The Alliance Defending Freedom is seeking a temporary injunction in Virginia to block the Harrisonburg City Public School’s transgender policy from going into effect while the conservative legal group’s lawsuit against the district’s school board goes forward.

In June, a group of HCPS parents and students represented by the ADF sued the district over its policy; the plaintiffs are focused on requirements that staff use preferred pronouns and protect students’ privacy from their own parents.

“Parents know what is best for their children and have a responsibility and a constitutionally protected right to direct their upbringing, education, and care, yet public schools across the country continue to unlawfully usurp the role of parents. In Harrisonburg, the school board is going so far as to force staff to affirm its radical view of gender ideology, even if doing so violates teachers’ religious beliefs as it does for those we represent. Parents should be free to make decisions regarding their child’s physical, emotional, and mental health needs, and teachers should support them, not supplant them, in that effort. We’re asking the court to let parents and teachers do their jobs,” ADF Senior Counsel Kate Anderson said in a press release announcing the D.F. v. Harrisonburg City Public School Board brief filed Tuesday.

The request for an injunction came the same day as a different Virginia district passed its own transgender policy after receiving legal assistance from the ADF, which has been involved in the ongoing political conflict in Virginia as school districts pass transgender policies required by Virginia law.

The ADF first threatened legal action against HCPS in a January letter; the district responded with its own letter. The ADF sent a second letter in April, and the district responded again.

“Our clients remain concerned about HCPS’ policy and practice, which not only violates parents’ and teachers’ constitutional rights, but also harms children. We are hopeful that we can resolve this matter amicably. To do so, HCPS must rescind its unconstitutional policy and practice, as stated in our previous letter,” Anderson said in the April letter.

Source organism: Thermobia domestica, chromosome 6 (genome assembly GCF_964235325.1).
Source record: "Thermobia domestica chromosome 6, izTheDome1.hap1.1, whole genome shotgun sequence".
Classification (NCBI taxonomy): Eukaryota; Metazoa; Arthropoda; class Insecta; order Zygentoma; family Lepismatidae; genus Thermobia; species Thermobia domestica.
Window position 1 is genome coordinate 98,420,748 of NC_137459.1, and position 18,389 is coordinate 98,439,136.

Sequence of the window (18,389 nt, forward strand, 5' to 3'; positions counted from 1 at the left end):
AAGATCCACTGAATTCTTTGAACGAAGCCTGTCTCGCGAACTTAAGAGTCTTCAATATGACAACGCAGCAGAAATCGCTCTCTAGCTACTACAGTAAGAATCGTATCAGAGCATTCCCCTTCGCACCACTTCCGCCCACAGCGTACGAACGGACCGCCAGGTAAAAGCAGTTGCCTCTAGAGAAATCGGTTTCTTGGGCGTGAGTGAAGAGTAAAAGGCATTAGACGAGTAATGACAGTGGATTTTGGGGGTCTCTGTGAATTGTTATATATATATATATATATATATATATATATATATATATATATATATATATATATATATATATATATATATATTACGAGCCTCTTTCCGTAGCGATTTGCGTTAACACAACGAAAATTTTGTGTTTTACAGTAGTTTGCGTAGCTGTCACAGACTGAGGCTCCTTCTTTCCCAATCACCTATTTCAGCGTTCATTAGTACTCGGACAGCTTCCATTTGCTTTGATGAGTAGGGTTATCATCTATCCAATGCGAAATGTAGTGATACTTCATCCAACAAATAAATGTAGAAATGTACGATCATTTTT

Superintendent Michael Richards said in response, “Your continued demand that we ‘must rescind’ our practices as a whole suggests a preference that we instead ignore the needs of our transgender or gender transitioning students. At this time, I am not inclined to recommend rescinding an entire practice that offers support and resources to some of our most vulnerable students and their families. Given that our approach really is one of support and collaboration, and not deceit, I do not know of any possible revisions or alternatives that will appease your concerns. Our practices, however, are continuously under review.”

In a statement on its website, HCPS states, “Our School Board has general nondiscrimination policies within its Policy Manual and maintains a strong commitment to its inclusivity statement, all of which is available on our website. In specific student situations, the focus is always to foster a team approach that includes and supports the unique needs of the student and family on a case-by-case basis. HCPS also has systems in place to listen to and respond to employee concerns. We are dismayed that this complaint is coming to us in the form of a lawsuit in lieu of the collaborative approach we invite and take to address specific needs or concerns, an approach that we believe best serves the interests of our students, staff, and families.”

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Eric Burk is a reporter at The Virginia Star and The Star News Network. This article originally appeared in The Virginia Star. The opinions expressed in this article are those of the author and do not necessarily reflect the positions of The Republican Standard. Republished with permission.